Target Corp. (TGT) Thursday posted a bigger-than-expected 50 percent jump in quarterly profit as a hot summer drove demand for clothing and outdoor gear.

The second-largest U.S. discount retailer said it earned $540 million, or 61 cents a share, in the second quarter ended July 30, compared with $360 million, or 39 cents a share, a year earlier.

Analysts, on average, expected a profit of 59 cents per share, according to Reuters Estimates (search). The company last month raised its forecast to at least 58 cents per share following surprisingly strong June sales.

Last year's results exclude a $1.02 billion gain on the sale of the Marshall Field's (search) department store chain, but include a loss of $74 million, or 5 cents per share, from early retirement of debt.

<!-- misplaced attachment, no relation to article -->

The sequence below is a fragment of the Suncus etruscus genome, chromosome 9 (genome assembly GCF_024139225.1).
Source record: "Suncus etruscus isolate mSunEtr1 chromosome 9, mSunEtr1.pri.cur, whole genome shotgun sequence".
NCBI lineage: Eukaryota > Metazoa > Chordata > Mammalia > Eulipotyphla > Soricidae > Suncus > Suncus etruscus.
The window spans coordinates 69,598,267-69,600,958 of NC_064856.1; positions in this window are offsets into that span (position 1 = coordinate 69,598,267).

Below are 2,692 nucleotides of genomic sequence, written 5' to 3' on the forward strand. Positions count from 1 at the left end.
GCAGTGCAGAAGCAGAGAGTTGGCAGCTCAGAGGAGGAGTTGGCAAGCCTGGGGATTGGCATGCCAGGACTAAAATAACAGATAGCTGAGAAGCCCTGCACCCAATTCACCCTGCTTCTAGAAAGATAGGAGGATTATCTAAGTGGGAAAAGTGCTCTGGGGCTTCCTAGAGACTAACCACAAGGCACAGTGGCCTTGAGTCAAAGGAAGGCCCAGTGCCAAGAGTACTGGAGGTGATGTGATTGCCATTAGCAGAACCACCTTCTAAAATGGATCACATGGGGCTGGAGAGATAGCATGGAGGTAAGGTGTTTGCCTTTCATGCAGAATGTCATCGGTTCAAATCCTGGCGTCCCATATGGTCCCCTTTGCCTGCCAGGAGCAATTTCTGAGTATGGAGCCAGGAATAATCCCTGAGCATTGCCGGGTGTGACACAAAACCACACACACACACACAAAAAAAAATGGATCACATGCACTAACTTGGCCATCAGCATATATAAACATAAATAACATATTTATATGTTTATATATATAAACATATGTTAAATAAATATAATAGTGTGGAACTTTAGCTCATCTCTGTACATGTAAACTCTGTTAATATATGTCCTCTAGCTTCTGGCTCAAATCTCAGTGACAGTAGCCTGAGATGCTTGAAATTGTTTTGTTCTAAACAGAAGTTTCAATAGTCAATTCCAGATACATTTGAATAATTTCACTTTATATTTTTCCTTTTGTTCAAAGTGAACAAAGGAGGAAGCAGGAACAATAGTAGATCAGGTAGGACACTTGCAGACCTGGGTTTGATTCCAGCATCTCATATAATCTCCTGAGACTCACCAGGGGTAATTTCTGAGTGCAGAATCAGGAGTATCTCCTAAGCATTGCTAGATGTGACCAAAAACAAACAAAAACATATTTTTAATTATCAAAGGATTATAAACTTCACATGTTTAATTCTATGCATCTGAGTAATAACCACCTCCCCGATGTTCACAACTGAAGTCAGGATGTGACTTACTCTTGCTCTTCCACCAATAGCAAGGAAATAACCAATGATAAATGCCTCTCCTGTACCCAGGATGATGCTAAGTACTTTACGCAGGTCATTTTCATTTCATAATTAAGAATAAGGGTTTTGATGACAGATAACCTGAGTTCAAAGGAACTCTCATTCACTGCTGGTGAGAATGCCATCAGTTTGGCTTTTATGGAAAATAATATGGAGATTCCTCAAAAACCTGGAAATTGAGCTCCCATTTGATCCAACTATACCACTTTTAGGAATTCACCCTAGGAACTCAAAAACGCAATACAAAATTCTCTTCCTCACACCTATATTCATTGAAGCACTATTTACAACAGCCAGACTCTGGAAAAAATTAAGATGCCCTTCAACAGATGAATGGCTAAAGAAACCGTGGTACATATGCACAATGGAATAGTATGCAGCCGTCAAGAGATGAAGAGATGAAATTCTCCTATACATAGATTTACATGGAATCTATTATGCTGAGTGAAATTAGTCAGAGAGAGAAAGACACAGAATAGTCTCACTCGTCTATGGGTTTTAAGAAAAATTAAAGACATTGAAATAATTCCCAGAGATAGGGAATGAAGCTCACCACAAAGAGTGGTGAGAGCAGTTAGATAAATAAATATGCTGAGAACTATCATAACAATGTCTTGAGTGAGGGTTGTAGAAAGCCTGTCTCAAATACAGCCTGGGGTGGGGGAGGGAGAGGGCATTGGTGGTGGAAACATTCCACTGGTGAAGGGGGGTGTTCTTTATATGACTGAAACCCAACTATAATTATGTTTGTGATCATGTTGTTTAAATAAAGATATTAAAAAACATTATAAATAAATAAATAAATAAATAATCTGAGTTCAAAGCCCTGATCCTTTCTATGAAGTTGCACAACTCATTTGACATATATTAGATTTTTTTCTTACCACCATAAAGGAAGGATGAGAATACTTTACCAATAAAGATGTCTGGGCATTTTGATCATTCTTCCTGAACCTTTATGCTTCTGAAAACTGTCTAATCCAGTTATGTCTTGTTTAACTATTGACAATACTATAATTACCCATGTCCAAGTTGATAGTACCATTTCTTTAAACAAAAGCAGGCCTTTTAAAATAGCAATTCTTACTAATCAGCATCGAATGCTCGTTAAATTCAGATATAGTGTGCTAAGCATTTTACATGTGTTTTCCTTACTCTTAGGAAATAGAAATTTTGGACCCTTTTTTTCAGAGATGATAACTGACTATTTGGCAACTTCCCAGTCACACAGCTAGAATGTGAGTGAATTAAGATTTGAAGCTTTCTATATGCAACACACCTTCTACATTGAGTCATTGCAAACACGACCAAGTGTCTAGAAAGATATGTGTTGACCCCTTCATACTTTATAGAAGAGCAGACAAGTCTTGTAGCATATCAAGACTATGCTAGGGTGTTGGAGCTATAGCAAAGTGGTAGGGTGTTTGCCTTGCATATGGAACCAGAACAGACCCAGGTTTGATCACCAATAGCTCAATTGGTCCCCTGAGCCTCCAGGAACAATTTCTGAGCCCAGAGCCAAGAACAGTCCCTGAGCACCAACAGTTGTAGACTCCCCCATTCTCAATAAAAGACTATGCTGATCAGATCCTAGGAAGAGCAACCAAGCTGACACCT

Quarterly revenues rose 13.6 percent to $11.99 billion, while sales at stores open more than a year — a key retail measure known as same-store sales — rose 6.7 percent.

The retailer, which trails Wal-Mart Stores Inc. (WMT) in the U.S. discount sector, has found a niche selling low-priced trendy merchandise by designers including Isaac Mizrahi (search).

Target's same-store sales have been growing faster than Wal-Mart's in recent quarters. Wal-Mart is expected to release its second-quarter results next week.

Target said its credit card business contributed $153 million to earnings before interest and income taxes, up 28 percent from a year earlier